10 tips on becoming a connected listener

Connected listening is about really focusing on what the other person is saying, how they are saying it, how they look, stand and move when they are speaking and how connected they are to what they are saying. You need to be genuinely interested in understanding the other party and listen with your complete attention to create an energetic connection.

Here are 10 techniques to help you to listen in order to understand what the other person is saying to you.

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1. Stop Talking- Even in Your Own Head!
When the other person is talking, really focus on them and just listen to what they are saying; do not interrupt, talk over them or finish their sentences for them. One of the biggest traps is focusing on your response before the other person has finished talking. If you catch yourself thinking about your response, you are not listening. If you catch yourself thinking about your response, you are not listening

2. Be Patient – Don’t Jump In

A pause, even a long pause, does not necessarily mean that the speaker has finished. Be patient and let the speaker continue in their own time. Sometimes it takes time to formulate what to say and how to say it, especially if you are discussing a difficult or heartfelt matter.

3. Help Them Feel at Ease
Be relaxed and gentle with the other person; nod or use small gestures or gentle words that acknowledge you have heard them and encourage them to continue. Maintain active and connected eye contact – not a bland stare that will make them think your lights have gone out.

4. Avoid All Distractions
Put other things out of your mind and give the other person your full attention. Don’t doodle, shuffle papers, look out the window, pick your fingernails (and especially not your nose), read emails, text anyone, lookup Facebook or any other sort of behaviour that takes your attention away from them. Avoid all the interruptions you can. These behaviours disrupt your listening process and send messages to the speaker that you are bored or distracted and not listening to them.

5. Avoid Any Personal Prejudice
Everybody has a different way of speaking and expressing themselves – some people are more nervous or shy than others, some make excessive hand movements, some people like to pace whilst talking and others prefer to sit still. Focus on what is being said and be accepting of their delivery style and not judgmental of them.

6. Take In Their Tone and Volume
Volume and tone both add to the words we say – words and sentences can mean totally different things depending on the tone in which they are expressed. Everybody uses pitch, tone and volume to add expression and emphasis to what they are saying and convey certain emotions which help you understand the meaning of what is being said and what is underlying their words.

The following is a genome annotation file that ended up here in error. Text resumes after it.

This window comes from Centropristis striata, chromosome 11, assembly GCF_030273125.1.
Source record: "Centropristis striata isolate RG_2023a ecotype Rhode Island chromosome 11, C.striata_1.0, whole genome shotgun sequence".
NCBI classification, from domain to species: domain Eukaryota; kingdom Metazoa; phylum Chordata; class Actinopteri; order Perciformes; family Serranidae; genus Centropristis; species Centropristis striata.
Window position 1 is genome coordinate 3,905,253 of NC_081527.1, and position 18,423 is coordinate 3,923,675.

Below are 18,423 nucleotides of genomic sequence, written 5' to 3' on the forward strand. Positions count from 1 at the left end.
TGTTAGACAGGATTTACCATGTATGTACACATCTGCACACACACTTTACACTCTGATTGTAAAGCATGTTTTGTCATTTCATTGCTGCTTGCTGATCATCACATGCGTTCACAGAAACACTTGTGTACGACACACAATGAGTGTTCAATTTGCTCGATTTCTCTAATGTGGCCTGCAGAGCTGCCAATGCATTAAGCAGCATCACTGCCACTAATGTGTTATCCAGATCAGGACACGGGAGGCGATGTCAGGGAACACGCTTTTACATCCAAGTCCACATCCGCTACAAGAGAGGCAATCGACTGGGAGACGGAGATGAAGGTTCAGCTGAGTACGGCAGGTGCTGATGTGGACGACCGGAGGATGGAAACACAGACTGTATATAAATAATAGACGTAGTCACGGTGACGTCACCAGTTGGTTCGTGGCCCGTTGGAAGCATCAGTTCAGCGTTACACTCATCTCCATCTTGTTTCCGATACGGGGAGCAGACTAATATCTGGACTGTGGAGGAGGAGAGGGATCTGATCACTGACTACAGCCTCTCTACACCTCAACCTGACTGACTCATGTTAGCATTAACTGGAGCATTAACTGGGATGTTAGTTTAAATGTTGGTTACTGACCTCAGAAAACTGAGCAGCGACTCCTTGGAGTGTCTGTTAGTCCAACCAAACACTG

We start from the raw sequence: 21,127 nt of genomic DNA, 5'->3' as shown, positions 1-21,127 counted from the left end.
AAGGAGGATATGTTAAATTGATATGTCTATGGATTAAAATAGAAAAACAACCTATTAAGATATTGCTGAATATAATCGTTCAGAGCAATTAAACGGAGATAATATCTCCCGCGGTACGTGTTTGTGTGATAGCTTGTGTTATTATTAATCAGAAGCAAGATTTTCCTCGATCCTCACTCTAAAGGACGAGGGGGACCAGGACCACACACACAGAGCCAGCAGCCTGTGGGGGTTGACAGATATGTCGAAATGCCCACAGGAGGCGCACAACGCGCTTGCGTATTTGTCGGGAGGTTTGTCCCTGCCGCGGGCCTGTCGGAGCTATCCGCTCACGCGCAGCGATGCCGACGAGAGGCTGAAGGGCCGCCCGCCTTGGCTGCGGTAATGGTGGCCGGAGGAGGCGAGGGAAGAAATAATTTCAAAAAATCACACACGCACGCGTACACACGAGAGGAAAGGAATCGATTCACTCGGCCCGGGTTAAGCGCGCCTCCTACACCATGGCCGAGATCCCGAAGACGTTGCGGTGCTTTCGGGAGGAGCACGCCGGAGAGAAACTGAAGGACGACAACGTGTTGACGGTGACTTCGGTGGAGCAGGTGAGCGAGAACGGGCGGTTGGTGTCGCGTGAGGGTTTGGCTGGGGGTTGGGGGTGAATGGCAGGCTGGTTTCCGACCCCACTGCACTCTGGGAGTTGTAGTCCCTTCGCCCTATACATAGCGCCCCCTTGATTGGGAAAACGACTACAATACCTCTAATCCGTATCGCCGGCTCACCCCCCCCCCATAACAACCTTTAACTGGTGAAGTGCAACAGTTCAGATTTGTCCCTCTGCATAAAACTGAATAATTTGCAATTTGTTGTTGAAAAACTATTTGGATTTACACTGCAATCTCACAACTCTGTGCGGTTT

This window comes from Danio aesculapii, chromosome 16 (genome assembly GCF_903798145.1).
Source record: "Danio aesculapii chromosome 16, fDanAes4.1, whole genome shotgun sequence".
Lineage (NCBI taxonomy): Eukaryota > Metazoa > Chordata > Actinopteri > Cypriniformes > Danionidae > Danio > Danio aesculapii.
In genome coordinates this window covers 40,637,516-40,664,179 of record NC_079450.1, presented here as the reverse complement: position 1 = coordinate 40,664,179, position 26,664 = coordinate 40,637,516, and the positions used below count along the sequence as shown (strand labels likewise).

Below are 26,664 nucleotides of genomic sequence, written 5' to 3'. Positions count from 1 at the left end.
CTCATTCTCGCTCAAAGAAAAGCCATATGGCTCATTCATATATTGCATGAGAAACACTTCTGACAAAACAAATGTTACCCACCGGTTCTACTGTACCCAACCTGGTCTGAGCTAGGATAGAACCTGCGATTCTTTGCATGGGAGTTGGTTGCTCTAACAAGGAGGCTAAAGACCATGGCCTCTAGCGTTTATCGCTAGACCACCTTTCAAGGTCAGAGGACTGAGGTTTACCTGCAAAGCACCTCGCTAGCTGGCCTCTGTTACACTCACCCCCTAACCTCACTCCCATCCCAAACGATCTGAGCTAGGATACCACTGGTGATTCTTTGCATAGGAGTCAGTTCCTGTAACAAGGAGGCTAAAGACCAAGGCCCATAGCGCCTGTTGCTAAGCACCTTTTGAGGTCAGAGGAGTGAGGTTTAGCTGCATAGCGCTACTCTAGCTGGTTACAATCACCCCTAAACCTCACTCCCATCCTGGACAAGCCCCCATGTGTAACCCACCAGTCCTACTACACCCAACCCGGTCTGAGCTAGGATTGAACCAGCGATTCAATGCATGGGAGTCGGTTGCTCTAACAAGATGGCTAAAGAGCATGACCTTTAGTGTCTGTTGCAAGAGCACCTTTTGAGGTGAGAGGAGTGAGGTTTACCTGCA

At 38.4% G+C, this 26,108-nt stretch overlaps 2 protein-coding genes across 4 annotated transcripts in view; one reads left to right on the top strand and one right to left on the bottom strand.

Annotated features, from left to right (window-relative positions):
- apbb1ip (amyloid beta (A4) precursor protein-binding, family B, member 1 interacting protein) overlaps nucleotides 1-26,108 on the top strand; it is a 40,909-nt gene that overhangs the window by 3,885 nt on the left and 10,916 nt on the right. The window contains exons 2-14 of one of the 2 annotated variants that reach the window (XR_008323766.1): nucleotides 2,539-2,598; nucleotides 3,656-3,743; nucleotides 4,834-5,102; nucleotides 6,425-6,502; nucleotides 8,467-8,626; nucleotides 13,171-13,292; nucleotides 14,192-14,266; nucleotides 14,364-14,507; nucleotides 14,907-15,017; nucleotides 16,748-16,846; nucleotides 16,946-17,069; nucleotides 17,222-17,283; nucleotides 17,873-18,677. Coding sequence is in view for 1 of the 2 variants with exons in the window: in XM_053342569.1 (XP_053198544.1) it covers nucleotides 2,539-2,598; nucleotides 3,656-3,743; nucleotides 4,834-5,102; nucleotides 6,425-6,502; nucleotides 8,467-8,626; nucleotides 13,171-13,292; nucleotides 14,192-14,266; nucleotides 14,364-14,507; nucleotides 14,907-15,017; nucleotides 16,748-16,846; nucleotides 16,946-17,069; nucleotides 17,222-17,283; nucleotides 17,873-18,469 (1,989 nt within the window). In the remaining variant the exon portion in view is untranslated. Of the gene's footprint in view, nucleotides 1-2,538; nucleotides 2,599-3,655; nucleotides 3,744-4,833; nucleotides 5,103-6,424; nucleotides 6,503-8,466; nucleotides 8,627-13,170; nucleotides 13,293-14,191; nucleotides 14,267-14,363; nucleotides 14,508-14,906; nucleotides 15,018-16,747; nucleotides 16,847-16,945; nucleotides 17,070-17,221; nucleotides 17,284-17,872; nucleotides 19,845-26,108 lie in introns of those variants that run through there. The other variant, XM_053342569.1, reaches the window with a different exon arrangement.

7. Watch for their Non-Verbal Communication
More than half of what we say is expressed in our gestures, facial expressions and eye-movements which are integral to understanding what the person really means. We don’t just listen with our ears but also with our eyes to take into consideration aspects such as how they are sitting and are they looking at you, to discern the additional information being expressed via their body language. More than half of what we say is expressed in our gestures, facial expressions and eye-movements

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8. Engage with Empathy, Compassion and Respect
Try to understand the other person’s point of view; see the issues from their perspective and respect their need to express themselves. Put yourself in their shoes to understand how they are feeling. That is what having empathy means. Respect and accept them just as you want them to accept and respect you and what you say.

9. Keep Listening Even When You Don’t Agree
Having empathy does not mean you have to agree with everything they say but do not stop listening to them if you don’t agree. Hear them out. Do not tell them they are wrong or they don’t understand as this will just inflame the situation. Accept that each of you have the right to your own opinion. You may have to agree to disagree.

10. Listen for the Whole Story – Not Just Words
Use your intuition and insight to listen with your heart to complete the picture of their feelings and perceptions. When the other person has finished what they are saying, relay your understanding of what they said back to them to clarify your comprehension and ensure you have received their message accurately – especially in a complex discussion or argument.

Which of these do you use or not use? Try to adopt them all and have fun seeing the connections you will make.

Janeen Sonsie – Get Real Communication
Janeen is the author of “Get the BALLS to Get REAL – How to Communicate Effectively to Build Healthy Relationships”. She loves helping people be true to themselves in their communication to build healthy and happy relationships, both personally and professionally. She is available for coaching, speaking and facilitation engagements.

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